Scientists have long puzzled over why Mars is only about half the size and one-tenth the mass of Earth.
As next-door neighbors in the solar system formed about the same time, they might be expected to be more similar – by rights, Mars should be as big as Earth and Venus
But a paper published this week provides an explanation and also reveals why the asteroid belt is such a strange assortment of rocks and ice.
While the solar system was forming, a process which began approximately 4.6 billion years ago, the gas giant Jupiter went wandering in towards the Sun, on the way dragging comets from beyond the asteroid belt as Jupiter moved inwards towards Mars.
It then moved out again to gravitate towards another gas giant, Saturn, as it formed, this time dragging dry rocks from inside the belt as it moved back outwards again.
All this material would otherwise have coalesced with Mars, giving it water in abundance and the mass to retain it with its gravitational pull.
Instead it ended up as the small, dry and probably dead planet we see today.
Dr. Kevin Walsh, a research scientist at Southwest Research Institute, in San Antonio, Texas, led an international team performing computer simulations of the early solar system.
They showed how an infant Jupiter may have migrated to within 1.5 astronomical units (AU, the distance from the Sun to the Earth) of the Sun, stripping a lot of material from the region and essentially starving Mars of formation materials.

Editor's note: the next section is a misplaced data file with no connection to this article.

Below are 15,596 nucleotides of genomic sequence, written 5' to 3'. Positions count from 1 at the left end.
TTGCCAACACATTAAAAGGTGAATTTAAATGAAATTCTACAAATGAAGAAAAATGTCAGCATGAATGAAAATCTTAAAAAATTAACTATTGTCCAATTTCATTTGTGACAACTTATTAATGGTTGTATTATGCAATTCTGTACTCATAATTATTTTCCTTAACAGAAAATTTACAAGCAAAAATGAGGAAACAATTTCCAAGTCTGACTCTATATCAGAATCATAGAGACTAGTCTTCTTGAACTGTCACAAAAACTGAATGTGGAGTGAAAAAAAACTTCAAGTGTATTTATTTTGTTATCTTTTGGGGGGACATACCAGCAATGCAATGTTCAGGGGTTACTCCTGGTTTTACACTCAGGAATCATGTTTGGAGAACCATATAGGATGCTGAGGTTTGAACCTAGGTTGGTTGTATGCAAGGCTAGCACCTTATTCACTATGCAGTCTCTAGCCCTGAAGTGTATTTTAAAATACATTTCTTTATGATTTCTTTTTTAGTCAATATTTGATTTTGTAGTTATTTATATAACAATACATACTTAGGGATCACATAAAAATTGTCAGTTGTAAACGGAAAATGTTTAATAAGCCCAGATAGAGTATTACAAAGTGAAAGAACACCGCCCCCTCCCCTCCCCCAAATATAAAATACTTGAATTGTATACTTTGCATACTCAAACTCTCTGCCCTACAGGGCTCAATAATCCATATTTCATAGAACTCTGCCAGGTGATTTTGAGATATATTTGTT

‘If Jupiter had moved inwards from its birthplace down to 1.5 AU from the Sun, and then turned around when Saturn formed as other models suggest, eventually migrating outwards towards its current location, it would have truncated the distribution of solids in the inner solar system at about 1 AU and explained the small mass of Mars,’ said Dr Walsh.
‘The problem was whether the inward and outward migration of Jupiter through the 2 to 4 AU region could be compatible with the existence of the asteroid belt today, in this same region. So, we started to do a huge number of simulations.
‘The result was fantastic.
‘Our simulations not only showed that the migration of Jupiter was consistent with the existence of the asteroid belt, but also explained properties of the belt never understood before.’
The asteroid belt is populated with two very different types of rubble, very dry bodies as well as water-rich orbs similar to comets.
Water is too volatile to have been present at Earth’s formation and must have been subsequently delivered from outer, colder parts of the Solar System .The water was probably delivered by planetoids and comets thrown out of the asteroid belt by Jupiter.
Walsh and collaborators showed that the passage of Jupiter depleted and then re-populated the asteroid belt region with inner-belt bodies originating between 1 and 3 AU as well as outer-belt bodies originating between and beyond the giant planets, producing the significant compositional differences existing today across the belt.
The collaborators call their simulation the Grand Tack Scenario, from the abrupt change in the motion of Jupiter at 1.5 AU, like that of a sailboat tacking around a buoy.
The migration of the gas giants is also supported by observations of many extra-solar planets found in widely varying ranges from their parent stars, implying migrations of planets elsewhere in universe.
The paper, A Low Mass for Mars from Jupiter’s Early Gas-Driven Migration, appeared in the June 5 issue of the journal Nature, written by Dr Walsh, Alessandro Morbidelli of the Université de Nice, France, Sean N. Raymond of Université de Bordeaux, France; David P.O’Brien of Planetary Science Institute in Tucson, Ariz.; and Avi M. Mandell of NASA’s Goddard Space Flight Center.
The research was funded by the Helmholtz Alliance, the French National Center for Scientific Research and NASA